ArrowrootGeneral Description
Arrowroot is a white powder extracted from the root of a West Indian plant, Marantha arundinacea. It looks and feels like cornstarch.

Geographical Sources
Arrowroot is grown in Brazil and Thailand.

Traditional Ethnic Uses
Arrowroot is used as a thickening agent for sauces, fruit pie fillings and glazes, and puddings.

Taste and Aroma Description
Arrowroot has no flavor.

History/Region of Origin
Arrowroot is indigenous to the West Indies, where native people, the Arawaks, used the powder. The Arawaks used the substance to draw out toxins from people wounded by poison arrows. Its name is thought to be derived from that practice.

Storage Tips
Store in cool, dark, dry places.

A Few Ideas to Get You Started
Arrowroot mixtures thicken at a lower temperature than mixtures made with flour or cornstarch. Mix Arrowroot with cool liquids before adding hot liquids, then cook until mixture thickens. Remove immediately to prevent mixture from thinning. Two teaspoons of Arrowroot can be substituted for 1 tablespoon of cornstarch. One teaspoon of Arrowroot can be substituted for 1 tablespoon of flour. Arrowroot makes clear, shimmering fruit gels and prevents ice crystals from forming in homemade ice cream.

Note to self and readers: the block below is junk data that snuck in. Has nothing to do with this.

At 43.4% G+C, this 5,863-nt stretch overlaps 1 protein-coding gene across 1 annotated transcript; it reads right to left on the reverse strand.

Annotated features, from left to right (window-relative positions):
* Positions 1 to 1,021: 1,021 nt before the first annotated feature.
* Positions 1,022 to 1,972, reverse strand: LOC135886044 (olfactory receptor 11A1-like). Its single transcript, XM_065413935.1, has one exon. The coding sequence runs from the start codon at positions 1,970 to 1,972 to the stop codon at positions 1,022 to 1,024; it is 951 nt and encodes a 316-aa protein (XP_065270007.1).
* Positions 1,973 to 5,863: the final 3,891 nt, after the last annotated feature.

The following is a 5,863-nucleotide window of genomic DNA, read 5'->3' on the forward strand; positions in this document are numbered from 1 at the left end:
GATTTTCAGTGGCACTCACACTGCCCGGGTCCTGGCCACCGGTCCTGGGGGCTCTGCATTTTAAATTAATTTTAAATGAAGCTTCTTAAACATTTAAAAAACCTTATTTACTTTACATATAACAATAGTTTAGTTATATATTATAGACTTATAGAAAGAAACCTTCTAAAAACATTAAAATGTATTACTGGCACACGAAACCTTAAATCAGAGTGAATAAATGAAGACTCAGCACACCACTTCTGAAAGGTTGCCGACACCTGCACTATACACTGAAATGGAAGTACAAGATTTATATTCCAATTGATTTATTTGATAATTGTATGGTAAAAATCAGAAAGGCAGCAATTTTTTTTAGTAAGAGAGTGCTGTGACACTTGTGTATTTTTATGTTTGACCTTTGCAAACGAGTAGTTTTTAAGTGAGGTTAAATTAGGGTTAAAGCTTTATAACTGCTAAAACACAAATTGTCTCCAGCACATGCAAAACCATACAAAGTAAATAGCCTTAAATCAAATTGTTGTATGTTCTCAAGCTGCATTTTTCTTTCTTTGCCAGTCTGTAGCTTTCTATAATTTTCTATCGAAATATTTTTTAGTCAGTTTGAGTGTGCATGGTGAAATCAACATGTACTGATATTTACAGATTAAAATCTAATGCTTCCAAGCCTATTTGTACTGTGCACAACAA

Leave a Reply

This site uses Akismet to reduce spam. Learn how your comment data is processed.

Please use the search box above to find content within this section.

Thanks for dropping by! Feel free to stay updated by subscribing to the RSS feed.